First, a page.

By Jackie Saulmon Ramirez | August 12, 2015
If you had to choose only one skill for your child to become proficient in, which skill would you choose?
Discussing life skills recently, I was asked which life skill I thought was most needed by kids. My first reaction was between money management and nutrition. Money is important; creating a budget and long-term plan for how they spend their money could mean success or failure. Then again I thought about nutrition skills; that would include budgeting, shopping, meal planning and preparation. Health is important to long-term health and diet plays an important role in that.
Thinking about my daughters, Chelsey and Katie, I realized that reading skills had served them well so far. In every single class they studied, reading was the primary skill needed to do well: Math, social studies, health, science and so on. Reading also helped them read directions from one place to another, to cook almost any new recipe, write a letter or create a resume. By far, reading is my #1 life-skill choice.
How can parents encourage reading in children?
Read to children when they are very young, even babies. There are some who believe babies in utero hear sounds and enjoy the spoken word so there is no wrong time to begin reading to children.
Be a role model; let children see you reading. Read often and share what you learned during mealtime: Read books, newspapers, magazines, manuals and so on.
Give children books at every opportunity and let friends and relatives know that books are appreciated. Cost should not hinder kids from reading; Yard sales, secondhand shops and library discard sales are a few money-saving ideas. Children owning their own books can raise their self-esteem.
Give Kids what they want to read. Parents may prefer “War and Peace” but giving children materials they want to read and are interested in is a good place to start. As minds blossom, so will their choices in material. Getting kids reading is the goal.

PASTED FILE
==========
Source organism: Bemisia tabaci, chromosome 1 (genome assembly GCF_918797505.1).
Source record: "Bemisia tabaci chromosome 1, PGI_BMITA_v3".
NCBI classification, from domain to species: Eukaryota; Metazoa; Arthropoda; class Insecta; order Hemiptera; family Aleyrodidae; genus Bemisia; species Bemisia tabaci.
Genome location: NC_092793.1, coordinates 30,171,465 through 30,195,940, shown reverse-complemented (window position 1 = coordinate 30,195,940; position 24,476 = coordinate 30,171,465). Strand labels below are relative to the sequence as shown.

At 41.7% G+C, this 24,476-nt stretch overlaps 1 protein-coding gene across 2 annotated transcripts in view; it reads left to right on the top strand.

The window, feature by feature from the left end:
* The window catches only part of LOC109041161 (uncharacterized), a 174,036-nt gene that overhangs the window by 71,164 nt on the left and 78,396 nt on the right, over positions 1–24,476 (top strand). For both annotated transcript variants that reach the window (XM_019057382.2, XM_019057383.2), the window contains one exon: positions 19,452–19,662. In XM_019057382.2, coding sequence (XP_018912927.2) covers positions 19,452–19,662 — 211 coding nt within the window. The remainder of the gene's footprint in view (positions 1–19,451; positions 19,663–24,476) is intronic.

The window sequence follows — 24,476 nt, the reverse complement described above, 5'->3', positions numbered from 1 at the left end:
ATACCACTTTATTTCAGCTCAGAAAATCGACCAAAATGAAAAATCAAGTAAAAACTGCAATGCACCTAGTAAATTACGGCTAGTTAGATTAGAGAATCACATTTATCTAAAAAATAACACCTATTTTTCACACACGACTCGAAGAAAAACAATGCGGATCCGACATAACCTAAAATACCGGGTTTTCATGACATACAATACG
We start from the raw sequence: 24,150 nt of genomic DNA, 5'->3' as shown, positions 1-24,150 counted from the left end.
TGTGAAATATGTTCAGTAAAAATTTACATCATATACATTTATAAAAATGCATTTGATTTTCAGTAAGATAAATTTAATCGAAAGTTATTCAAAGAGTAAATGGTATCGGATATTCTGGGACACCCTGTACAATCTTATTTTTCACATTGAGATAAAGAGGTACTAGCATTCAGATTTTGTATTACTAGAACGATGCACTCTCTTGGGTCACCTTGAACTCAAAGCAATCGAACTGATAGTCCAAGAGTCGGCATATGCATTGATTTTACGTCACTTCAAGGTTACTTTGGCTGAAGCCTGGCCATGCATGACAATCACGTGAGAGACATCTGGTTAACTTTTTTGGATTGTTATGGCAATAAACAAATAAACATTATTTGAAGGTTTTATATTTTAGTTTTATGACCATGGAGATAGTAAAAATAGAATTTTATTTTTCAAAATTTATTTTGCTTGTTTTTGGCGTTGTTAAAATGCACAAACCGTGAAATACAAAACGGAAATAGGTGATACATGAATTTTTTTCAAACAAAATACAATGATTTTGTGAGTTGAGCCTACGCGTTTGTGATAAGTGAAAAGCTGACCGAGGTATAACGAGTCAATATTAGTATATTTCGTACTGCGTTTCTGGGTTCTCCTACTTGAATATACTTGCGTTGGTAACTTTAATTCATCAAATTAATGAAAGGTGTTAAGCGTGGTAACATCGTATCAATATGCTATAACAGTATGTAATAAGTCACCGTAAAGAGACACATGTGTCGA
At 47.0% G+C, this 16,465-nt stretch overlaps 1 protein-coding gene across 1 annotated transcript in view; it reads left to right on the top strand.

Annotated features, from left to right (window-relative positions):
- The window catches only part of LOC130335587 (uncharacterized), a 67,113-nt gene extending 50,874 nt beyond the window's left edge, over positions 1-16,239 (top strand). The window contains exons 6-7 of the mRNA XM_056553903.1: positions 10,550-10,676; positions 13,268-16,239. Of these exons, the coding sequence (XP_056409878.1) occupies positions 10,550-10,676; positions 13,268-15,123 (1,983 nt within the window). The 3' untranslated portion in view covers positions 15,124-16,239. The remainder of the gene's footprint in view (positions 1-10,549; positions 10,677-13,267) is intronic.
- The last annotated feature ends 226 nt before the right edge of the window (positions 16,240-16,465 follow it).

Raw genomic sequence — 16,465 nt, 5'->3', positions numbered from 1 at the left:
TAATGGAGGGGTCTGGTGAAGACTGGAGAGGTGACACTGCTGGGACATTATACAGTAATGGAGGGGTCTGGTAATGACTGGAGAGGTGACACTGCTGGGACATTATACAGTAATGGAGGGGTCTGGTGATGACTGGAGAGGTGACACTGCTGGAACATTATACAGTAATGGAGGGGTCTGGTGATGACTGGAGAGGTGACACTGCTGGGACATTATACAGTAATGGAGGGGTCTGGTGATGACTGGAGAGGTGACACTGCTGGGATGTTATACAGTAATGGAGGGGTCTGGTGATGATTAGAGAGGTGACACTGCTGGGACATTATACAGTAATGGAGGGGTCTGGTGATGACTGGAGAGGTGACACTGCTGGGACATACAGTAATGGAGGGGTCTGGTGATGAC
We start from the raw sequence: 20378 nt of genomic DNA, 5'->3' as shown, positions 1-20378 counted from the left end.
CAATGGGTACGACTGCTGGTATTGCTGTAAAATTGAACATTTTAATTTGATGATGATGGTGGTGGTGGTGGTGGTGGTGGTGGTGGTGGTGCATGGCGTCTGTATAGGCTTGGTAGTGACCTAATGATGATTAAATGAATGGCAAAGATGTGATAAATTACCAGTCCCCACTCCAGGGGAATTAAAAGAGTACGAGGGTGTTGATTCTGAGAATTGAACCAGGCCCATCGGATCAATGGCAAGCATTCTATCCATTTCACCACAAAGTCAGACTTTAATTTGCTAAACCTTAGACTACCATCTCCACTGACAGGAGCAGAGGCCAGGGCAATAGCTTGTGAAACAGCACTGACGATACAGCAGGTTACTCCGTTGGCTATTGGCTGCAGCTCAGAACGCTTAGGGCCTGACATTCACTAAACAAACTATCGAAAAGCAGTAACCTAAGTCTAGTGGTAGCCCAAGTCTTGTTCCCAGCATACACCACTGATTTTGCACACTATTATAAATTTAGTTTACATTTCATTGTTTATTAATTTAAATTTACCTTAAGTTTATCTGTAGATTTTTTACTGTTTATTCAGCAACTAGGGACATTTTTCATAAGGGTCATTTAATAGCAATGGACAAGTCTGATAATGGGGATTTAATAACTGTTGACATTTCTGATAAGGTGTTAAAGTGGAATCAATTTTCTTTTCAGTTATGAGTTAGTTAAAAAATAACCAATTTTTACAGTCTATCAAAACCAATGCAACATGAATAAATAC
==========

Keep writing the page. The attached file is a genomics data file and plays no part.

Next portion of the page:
Listen to them summarize material. Younger kids want parents to be as excited about their stories as they are. Ask questions and get their take on the characters and situations and ask ‘what if’ questions.
Set aside time for reading. It is easier to schedule reading than to crunch out a few minutes between school and other activities. Reading can give kids valuable ‘alone time’ to relax, to think and to wonder about the world and their place in it.
Take reading further. When my daughters read “The Cay” by Theodore Taylor, I brought home a coconut, drained the milk for them to try and we cooked with coconut. Doing that with every book might seem daunting but for some stories, it adds a flavor kids will remember for years.
Use technology and e-readers. For those that embrace gadgets, there are tablets, computers and Kindles for reading. There are also many free and paid e-books if you and your child prefer.
Encourage others to join in. Getting a friend to share a book discussion can be fun. Allowing children to explore ideas and values is a great way to broaden friendships.
Make use of the one-seat library. There, I said it. Bathrooms without reading material are very boring places; there’s nothing printed on the paper so bring your own. Having a few interesting magazines can transform that little room with little spurts of reading. Joke and riddle books, comics, magazines, short stories and such are suggested bathroom reading material that can be completed in one sitting. Serious readers tend to lose track of time with novels so a clock or timer should be readily available.
Reading is a lifelong activity and children can begin at any age. No matter what children do when they become adults, reading will support them in their journey. Do you have other suggestions for getting kids to read?
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Copyright © 2014 Jackie Saulmon Ramirez. All Rights Reserved.
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